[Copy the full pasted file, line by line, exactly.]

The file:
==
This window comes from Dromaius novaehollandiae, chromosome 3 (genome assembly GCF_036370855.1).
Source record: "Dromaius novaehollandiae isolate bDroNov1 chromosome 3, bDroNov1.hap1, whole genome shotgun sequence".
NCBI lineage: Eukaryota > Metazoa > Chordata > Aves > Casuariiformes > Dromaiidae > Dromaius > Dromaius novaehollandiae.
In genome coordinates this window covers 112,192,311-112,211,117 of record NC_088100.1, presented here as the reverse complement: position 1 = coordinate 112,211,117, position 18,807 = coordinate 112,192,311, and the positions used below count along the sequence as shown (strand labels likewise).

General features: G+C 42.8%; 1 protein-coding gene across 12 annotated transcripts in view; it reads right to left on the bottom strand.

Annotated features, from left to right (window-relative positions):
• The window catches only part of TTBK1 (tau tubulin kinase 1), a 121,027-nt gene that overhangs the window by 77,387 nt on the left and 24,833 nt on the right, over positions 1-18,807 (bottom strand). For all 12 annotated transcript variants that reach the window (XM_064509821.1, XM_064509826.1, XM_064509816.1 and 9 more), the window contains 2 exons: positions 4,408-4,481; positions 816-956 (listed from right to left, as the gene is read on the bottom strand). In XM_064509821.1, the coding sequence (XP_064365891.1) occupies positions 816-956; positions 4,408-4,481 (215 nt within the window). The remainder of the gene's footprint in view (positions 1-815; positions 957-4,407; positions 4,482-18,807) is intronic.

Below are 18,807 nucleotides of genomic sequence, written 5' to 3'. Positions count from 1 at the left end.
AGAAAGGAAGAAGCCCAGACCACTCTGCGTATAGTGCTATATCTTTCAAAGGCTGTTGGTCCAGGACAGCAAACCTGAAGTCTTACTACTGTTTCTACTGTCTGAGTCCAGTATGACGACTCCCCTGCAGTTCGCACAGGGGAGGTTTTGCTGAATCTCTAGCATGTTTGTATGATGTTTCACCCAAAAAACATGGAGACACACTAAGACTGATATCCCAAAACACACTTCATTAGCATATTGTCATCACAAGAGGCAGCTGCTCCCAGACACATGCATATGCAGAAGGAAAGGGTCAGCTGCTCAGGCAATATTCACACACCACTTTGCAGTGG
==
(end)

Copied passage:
This window comes from Dromaius novaehollandiae, chromosome 3 (genome assembly GCF_036370855.1).
Source record: "Dromaius novaehollandiae isolate bDroNov1 chromosome 3, bDroNov1.hap1, whole genome shotgun sequence".
NCBI lineage: Eukaryota > Metazoa > Chordata > Aves > Casuariiformes > Dromaiidae > Dromaius > Dromaius novaehollandiae.
In genome coordinates this window covers 112,192,311-112,211,117 of record NC_088100.1, presented here as the reverse complement: position 1 = coordinate 112,211,117, position 18,807 = coordinate 112,192,311, and the positions used below count along the sequence as shown (strand labels likewise).

General features: G+C 42.8%; 1 protein-coding gene across 12 annotated transcripts in view; it reads right to left on the bottom strand.

Annotated features, from left to right (window-relative positions):
• The window catches only part of TTBK1 (tau tubulin kinase 1), a 121,027-nt gene that overhangs the window by 77,387 nt on the left and 24,833 nt on the right, over positions 1-18,807 (bottom strand). For all 12 annotated transcript variants that reach the window (XM_064509821.1, XM_064509826.1, XM_064509816.1 and 9 more), the window contains 2 exons: positions 4,408-4,481; positions 816-956 (listed from right to left, as the gene is read on the bottom strand). In XM_064509821.1, the coding sequence (XP_064365891.1) occupies positions 816-956; positions 4,408-4,481 (215 nt within the window). The remainder of the gene's footprint in view (positions 1-815; positions 957-4,407; positions 4,482-18,807) is intronic.

Below are 18,807 nucleotides of genomic sequence, written 5' to 3'. Positions count from 1 at the left end.
AGAAAGGAAGAAGCCCAGACCACTCTGCGTATAGTGCTATATCTTTCAAAGGCTGTTGGTCCAGGACAGCAAACCTGAAGTCTTACTACTGTTTCTACTGTCTGAGTCCAGTATGACGACTCCCCTGCAGTTCGCACAGGGGAGGTTTTGCTGAATCTCTAGCATGTTTGTATGATGTTTCACCCAAAAAACATGGAGACACACTAAGACTGATATCCCAAAACACACTTCATTAGCATATTGTCATCACAAGAGGCAGCTGCTCCCAGACACATGCATATGCAGAAGGAAAGGGTCAGCTGCTCAGGCAATATTCACACACCACTTTGCAGTGG